Ex-Exec: Allen, Vogel Knew

Apparently angered over what he believes is his former employer reneging on a promise to pay the court costs associated with his indictment on conspiracy and fraud charges in 2003, former Charter Communications Inc. senior vice president James “Trey” Smith claimed in court filings last Wednesday that company chairman Paul Allen and former CEO Carl Vogel knew all along about the MSO's practice of keeping non-paying subscribers on the rolls to artificially inflate customer numbers.


Smith was indicted in July 2003, along with three other former Charter executives, for misleading investors by inflating basic-subscriber numbers and manipulating cash-flow growth figures by paying some vendors additional money for equipment, which was then kicked back to Charter and recorded as revenue.

Smith was initially indicted on counts of wire fraud, mail fraud and conspiracy to commit wire fraud. He pleaded guilty to one count of conspiracy to commit wire fraud on April 22 and was sentenced to two years probation and a $175,000 fine. The other three executives also pled guilty. Former Charter chief financial officer Kent Kalkwarf got the most jail time — 14 months — two years probation and a $200,000 fine. Former chief operating officer Dave Barford received 12 months in jail, two years probation and a $200,000 fine and former Eastern region senior vice president David McCall was sentenced to two years probation and a $200,000 fine.

Charter filed suit in February to get back $1.9 million in court costs from Smith.


In a countersuit filed last week in U.S. District Court for the Eastern District of Missouri, Smith released an e-mail message from Vogel to Allen in November 2002 that appears to show the two executives knew of the subscriber scheme well before the government.

In the e-mail — dated Nov. 12, 2001, about one month after Vogel was hired — the then-CEO wrote to Allen and former Charter director William Savoy (then head of Allen's Vulcan Ventures investment arm) that a shortfall in basic subscribers in October of that year would be offset by the addition of the disconnected customers.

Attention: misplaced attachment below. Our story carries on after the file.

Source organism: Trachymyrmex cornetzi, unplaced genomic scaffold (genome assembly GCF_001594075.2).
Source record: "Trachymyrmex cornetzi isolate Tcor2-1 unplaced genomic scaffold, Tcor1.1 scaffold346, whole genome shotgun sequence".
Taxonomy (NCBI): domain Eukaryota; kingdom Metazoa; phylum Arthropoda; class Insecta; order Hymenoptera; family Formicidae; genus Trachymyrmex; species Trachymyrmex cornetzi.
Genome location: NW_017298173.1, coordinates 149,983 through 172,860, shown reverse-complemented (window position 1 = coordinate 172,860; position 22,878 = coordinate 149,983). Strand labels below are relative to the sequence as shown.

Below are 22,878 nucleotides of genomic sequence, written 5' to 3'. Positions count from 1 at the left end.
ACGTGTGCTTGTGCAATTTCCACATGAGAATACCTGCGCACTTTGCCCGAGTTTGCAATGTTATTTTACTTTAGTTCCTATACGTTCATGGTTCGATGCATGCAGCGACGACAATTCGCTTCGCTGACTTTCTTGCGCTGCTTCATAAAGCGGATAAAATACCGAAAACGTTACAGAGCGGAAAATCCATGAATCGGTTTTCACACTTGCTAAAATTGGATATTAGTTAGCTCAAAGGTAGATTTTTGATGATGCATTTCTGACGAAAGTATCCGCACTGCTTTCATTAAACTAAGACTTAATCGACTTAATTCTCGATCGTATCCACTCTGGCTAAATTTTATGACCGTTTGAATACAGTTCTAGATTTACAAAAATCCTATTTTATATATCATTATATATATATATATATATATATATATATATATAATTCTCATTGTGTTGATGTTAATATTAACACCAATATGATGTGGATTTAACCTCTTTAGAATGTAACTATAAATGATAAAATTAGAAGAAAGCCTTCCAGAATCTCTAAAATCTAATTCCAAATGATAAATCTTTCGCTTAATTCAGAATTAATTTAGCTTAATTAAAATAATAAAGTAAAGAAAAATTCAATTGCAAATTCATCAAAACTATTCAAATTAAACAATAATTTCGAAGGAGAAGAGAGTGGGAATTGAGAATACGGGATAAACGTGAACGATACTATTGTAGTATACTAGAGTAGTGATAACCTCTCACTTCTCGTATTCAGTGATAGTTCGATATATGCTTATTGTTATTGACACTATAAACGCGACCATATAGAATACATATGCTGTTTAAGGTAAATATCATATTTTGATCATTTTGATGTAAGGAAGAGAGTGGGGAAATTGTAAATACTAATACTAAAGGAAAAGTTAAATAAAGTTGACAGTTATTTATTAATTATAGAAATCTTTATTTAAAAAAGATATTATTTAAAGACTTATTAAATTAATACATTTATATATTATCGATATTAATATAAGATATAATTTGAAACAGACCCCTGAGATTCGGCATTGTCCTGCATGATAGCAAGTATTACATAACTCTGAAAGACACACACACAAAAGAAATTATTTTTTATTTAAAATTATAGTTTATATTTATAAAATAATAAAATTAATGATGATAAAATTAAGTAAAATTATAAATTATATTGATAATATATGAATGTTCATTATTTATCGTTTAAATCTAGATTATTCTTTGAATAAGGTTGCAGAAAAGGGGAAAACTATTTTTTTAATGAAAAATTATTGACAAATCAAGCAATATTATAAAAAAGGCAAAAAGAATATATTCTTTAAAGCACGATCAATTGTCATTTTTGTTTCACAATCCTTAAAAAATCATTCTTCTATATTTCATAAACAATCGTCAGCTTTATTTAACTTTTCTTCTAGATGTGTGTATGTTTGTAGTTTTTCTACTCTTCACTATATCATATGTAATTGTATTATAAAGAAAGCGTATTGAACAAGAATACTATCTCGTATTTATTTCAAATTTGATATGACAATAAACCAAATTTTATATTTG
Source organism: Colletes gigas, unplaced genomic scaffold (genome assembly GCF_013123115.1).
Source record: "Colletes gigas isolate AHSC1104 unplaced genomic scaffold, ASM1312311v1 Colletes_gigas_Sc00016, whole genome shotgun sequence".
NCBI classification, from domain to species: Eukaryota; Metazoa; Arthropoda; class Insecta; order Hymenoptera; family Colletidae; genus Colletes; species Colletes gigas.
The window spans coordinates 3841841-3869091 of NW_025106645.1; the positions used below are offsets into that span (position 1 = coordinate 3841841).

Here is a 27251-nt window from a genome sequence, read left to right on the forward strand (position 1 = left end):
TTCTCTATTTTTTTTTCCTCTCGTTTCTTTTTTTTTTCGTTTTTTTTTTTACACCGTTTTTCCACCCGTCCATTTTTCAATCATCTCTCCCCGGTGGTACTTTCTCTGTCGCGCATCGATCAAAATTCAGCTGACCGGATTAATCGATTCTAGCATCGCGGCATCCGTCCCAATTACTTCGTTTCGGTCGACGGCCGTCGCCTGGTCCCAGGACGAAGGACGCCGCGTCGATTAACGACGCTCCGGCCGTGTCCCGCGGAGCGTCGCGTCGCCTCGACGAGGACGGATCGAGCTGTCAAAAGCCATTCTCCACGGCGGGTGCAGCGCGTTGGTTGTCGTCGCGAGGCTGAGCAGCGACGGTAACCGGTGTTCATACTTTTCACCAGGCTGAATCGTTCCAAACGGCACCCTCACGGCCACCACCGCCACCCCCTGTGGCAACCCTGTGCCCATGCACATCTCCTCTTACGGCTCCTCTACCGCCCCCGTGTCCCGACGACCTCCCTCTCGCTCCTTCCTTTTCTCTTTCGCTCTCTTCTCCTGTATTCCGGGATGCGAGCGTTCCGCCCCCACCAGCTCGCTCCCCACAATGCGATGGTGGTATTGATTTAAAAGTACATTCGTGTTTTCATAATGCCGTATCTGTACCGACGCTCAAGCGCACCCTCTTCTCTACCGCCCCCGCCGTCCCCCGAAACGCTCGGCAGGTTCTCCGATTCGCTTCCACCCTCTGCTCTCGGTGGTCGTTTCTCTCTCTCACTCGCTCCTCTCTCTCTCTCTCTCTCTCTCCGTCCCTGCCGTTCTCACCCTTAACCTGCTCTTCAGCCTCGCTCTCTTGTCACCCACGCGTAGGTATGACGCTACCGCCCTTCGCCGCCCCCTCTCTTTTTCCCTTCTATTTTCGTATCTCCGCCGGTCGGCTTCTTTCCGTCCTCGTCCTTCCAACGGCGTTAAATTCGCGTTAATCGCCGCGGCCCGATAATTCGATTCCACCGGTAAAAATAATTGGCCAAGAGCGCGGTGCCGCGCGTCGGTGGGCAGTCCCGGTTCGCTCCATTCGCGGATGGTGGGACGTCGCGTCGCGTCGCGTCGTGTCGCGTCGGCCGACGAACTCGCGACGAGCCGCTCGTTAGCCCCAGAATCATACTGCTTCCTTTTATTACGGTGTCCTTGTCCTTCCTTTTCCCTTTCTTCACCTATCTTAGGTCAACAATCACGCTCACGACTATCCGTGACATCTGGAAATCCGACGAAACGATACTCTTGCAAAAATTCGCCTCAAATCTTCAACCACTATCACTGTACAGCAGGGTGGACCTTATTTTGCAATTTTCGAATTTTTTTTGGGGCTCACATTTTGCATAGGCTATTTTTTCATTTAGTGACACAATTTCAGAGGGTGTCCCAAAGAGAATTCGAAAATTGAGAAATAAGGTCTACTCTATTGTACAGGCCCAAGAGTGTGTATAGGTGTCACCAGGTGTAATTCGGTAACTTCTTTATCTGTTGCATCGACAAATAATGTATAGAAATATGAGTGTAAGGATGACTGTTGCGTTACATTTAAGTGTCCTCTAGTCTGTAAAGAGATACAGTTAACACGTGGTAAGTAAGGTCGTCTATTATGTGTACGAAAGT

“Without boring either of you with the details, the way we will make the numbers is by carrying over some 86,000 disconnects, which I don't like but I will allow until I have better visibility to the 2002 budget,” Vogel wrote, according to the filing.

Later in the e-mail, Vogel appeared to implicate former Charter CEO Jerald Kent, who resigned abruptly from the St. Louis-based MSO in September 2001 after a falling out with Allen.

“Obviously we are running out of tricks that clearly were employed in the Jerry Kent era and the operations team will need to deliver,” Vogel wrote.

Neither Vogel, Allen nor Kent was accused of any wrongdoing by the government. According to published reports last week, U.S. Attorney James Martin said that the government was confident it had fully investigated the matter.


In a statement, Kent said that in early September 2001, after examining several reports and questioning mangers, he learned that some disconnect orders were not being completed in a timely manner and that the practice had been started — on a small scale — in June of that year.

“Upon learning this information, I gave unequivocal direction, at several management meetings, that this was not the way we were to conduct business and that the practice should stop immediately,” Kent said in the statement. “Additionally, in a news release, I informed investors that we would not meet our public guidance for basic subscriber growth.”

That news release was issued on the morning of Sept. 11, 2001.

“Within days thereafter, I resigned from Charter, for reasons unrelated to these events,” Kent continued. “In summary, I left with clear direction to conform to an appropriate disconnect policy and full disclosure that we would not meet our prior guidance. How and why my directives might have been disregarded after I left, and to what degree, would be mere conjecture on my part.”


Charter senior vice president of communications Dave Andersen said that Charter does not comment on litigation. In a statement, he added that Charter has cooperated fully with the government's investigation.

“We feel it appropriate to note, however, that under our agreement with James H. 'Trey' Smith, Charter advanced millions of dollars for his attorneys' fees and other defense costs prior to his guilty plea,” Andersen wrote. “Under that same agreement, and following his plea, we have a fiduciary obligation to our shareholders to seek the return of these funds, and that is the basis for our legal action against Mr. Smith.

“We will respond to the allegations of the recent filing as appropriate in the normal course of such legal proceedings. It's worthwhile to note, however, that each of the documents involved in the recent filing was provided to the government during the course of its investigation.”